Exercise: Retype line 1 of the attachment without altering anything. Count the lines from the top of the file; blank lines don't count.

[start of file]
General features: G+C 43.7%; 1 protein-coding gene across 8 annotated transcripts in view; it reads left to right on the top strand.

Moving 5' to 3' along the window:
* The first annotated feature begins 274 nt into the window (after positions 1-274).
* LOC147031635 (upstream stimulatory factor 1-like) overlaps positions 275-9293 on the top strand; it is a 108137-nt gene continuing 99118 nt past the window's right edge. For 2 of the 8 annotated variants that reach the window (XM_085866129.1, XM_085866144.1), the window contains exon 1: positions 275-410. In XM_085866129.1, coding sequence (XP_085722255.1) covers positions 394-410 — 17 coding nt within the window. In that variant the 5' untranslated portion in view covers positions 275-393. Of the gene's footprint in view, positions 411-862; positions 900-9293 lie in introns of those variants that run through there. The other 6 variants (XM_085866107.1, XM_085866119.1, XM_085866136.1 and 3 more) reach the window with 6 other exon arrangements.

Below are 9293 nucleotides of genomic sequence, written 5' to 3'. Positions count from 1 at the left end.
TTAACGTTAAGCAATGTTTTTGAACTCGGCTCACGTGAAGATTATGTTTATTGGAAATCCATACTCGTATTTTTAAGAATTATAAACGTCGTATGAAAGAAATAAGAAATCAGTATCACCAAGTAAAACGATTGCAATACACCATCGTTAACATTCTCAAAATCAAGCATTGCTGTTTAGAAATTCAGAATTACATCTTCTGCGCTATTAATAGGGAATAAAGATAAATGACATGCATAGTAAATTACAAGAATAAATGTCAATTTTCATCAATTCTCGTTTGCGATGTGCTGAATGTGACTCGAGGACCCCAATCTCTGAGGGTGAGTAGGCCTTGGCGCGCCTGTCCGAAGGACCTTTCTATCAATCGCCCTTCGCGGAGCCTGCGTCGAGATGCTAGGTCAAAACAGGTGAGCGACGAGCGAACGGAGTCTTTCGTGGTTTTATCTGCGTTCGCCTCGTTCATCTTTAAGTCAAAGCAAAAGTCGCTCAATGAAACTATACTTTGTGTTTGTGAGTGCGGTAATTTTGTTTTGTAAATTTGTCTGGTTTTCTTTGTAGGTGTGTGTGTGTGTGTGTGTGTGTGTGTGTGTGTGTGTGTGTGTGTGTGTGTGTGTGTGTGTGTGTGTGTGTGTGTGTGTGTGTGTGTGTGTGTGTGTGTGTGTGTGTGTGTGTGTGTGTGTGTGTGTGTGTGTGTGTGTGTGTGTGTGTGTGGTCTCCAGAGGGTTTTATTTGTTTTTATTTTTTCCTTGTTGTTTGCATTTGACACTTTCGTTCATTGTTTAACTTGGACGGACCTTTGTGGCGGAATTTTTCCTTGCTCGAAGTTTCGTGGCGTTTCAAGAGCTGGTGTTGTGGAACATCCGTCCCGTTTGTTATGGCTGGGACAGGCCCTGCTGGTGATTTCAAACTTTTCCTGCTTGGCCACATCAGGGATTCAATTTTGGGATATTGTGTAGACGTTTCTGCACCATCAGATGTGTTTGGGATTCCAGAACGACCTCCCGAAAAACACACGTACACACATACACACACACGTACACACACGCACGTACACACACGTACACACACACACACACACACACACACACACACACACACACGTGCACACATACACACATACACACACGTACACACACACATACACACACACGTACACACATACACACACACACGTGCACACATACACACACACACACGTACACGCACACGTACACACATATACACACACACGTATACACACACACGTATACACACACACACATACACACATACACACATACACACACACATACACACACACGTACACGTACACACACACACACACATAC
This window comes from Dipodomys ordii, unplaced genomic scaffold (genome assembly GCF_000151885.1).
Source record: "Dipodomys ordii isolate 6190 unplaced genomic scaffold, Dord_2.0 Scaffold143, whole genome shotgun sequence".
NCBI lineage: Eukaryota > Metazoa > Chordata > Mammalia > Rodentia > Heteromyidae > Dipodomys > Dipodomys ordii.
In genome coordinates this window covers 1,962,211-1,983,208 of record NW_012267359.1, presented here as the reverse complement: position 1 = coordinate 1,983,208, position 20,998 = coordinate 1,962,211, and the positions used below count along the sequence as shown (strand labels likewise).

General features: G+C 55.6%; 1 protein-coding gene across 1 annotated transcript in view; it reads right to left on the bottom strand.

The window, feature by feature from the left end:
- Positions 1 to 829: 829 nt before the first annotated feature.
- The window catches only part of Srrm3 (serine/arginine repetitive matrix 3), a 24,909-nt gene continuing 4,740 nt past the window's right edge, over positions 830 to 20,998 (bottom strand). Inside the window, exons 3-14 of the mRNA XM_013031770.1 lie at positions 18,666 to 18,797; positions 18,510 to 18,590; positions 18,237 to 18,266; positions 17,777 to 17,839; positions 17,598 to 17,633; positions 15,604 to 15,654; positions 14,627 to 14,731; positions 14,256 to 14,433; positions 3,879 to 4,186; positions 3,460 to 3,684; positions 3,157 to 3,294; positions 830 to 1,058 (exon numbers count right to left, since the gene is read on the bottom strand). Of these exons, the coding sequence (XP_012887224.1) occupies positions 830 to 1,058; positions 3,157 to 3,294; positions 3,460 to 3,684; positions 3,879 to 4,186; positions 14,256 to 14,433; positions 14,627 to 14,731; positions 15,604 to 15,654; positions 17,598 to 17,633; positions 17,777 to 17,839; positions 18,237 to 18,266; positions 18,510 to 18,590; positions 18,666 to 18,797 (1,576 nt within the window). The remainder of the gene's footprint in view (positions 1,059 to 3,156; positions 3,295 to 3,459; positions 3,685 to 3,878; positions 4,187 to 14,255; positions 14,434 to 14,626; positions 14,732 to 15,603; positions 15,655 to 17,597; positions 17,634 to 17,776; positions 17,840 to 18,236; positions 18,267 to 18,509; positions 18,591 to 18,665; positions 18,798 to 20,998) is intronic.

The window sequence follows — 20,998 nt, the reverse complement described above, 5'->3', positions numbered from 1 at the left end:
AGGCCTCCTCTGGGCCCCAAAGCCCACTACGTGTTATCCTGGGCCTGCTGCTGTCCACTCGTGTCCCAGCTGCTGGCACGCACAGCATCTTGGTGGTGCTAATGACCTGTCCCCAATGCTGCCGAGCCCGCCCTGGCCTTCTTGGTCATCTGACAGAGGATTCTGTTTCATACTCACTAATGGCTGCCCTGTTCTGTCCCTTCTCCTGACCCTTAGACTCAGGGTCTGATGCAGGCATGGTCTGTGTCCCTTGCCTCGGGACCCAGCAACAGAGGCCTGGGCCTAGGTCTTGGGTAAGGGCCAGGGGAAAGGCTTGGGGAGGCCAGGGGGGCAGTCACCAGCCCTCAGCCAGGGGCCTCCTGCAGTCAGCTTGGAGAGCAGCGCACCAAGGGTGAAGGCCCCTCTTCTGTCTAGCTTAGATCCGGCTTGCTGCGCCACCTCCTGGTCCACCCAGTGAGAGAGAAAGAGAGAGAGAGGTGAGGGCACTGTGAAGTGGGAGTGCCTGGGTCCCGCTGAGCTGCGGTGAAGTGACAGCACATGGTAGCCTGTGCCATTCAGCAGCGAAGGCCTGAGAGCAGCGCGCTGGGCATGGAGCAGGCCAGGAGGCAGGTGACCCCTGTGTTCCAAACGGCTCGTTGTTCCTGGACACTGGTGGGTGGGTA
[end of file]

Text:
General features: G+C 43.7%; 1 protein-coding gene across 8 annotated transcripts in view; it reads left to right on the top strand.